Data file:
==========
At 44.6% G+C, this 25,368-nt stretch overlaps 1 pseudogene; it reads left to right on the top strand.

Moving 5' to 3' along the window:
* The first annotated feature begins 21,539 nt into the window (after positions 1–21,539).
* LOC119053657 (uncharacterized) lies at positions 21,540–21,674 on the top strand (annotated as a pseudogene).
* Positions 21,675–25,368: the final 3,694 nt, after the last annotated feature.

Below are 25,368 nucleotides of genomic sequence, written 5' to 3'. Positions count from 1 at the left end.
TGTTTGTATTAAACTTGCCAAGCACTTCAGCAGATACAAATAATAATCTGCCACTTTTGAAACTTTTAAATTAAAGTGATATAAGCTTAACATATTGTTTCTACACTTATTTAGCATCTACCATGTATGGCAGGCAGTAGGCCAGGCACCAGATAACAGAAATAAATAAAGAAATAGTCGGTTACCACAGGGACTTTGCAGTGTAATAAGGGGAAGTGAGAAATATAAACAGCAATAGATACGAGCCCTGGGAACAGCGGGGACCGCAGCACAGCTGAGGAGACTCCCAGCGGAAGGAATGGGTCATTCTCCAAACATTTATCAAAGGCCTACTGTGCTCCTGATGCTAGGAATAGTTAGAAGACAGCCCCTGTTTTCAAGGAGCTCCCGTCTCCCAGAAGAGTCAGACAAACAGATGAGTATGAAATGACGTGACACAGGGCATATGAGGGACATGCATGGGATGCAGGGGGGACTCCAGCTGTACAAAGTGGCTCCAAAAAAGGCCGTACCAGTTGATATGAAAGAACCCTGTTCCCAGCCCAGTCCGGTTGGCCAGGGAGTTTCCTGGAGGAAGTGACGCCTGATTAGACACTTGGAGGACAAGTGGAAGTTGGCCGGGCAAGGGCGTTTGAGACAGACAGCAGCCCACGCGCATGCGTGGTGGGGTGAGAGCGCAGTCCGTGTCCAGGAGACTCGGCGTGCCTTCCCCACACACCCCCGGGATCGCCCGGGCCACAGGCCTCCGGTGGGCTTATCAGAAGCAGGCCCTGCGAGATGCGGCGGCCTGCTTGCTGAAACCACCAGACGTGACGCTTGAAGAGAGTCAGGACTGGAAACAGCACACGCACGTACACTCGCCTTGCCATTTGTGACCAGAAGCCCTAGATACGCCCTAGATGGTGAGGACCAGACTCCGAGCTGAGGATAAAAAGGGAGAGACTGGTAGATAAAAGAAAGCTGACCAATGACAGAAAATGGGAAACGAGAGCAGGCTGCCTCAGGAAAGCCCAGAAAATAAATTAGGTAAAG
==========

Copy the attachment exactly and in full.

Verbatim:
At 44.6% G+C, this 25,368-nt stretch overlaps 1 pseudogene; it reads left to right on the top strand.

Moving 5' to 3' along the window:
* The first annotated feature begins 21,539 nt into the window (after positions 1–21,539).
* LOC119053657 (uncharacterized) lies at positions 21,540–21,674 on the top strand (annotated as a pseudogene).
* Positions 21,675–25,368: the final 3,694 nt, after the last annotated feature.

Below are 25,368 nucleotides of genomic sequence, written 5' to 3'. Positions count from 1 at the left end.
TGTTTGTATTAAACTTGCCAAGCACTTCAGCAGATACAAATAATAATCTGCCACTTTTGAAACTTTTAAATTAAAGTGATATAAGCTTAACATATTGTTTCTACACTTATTTAGCATCTACCATGTATGGCAGGCAGTAGGCCAGGCACCAGATAACAGAAATAAATAAAGAAATAGTCGGTTACCACAGGGACTTTGCAGTGTAATAAGGGGAAGTGAGAAATATAAACAGCAATAGATACGAGCCCTGGGAACAGCGGGGACCGCAGCACAGCTGAGGAGACTCCCAGCGGAAGGAATGGGTCATTCTCCAAACATTTATCAAAGGCCTACTGTGCTCCTGATGCTAGGAATAGTTAGAAGACAGCCCCTGTTTTCAAGGAGCTCCCGTCTCCCAGAAGAGTCAGACAAACAGATGAGTATGAAATGACGTGACACAGGGCATATGAGGGACATGCATGGGATGCAGGGGGGACTCCAGCTGTACAAAGTGGCTCCAAAAAAGGCCGTACCAGTTGATATGAAAGAACCCTGTTCCCAGCCCAGTCCGGTTGGCCAGGGAGTTTCCTGGAGGAAGTGACGCCTGATTAGACACTTGGAGGACAAGTGGAAGTTGGCCGGGCAAGGGCGTTTGAGACAGACAGCAGCCCACGCGCATGCGTGGTGGGGTGAGAGCGCAGTCCGTGTCCAGGAGACTCGGCGTGCCTTCCCCACACACCCCCGGGATCGCCCGGGCCACAGGCCTCCGGTGGGCTTATCAGAAGCAGGCCCTGCGAGATGCGGCGGCCTGCTTGCTGAAACCACCAGACGTGACGCTTGAAGAGAGTCAGGACTGGAAACAGCACACGCACGTACACTCGCCTTGCCATTTGTGACCAGAAGCCCTAGATACGCCCTAGATGGTGAGGACCAGACTCCGAGCTGAGGATAAAAAGGGAGAGACTGGTAGATAAAAGAAAGCTGACCAATGACAGAAAATGGGAAACGAGAGCAGGCTGCCTCAGGAAAGCCCAGAAAATAAATTAGGTAAAG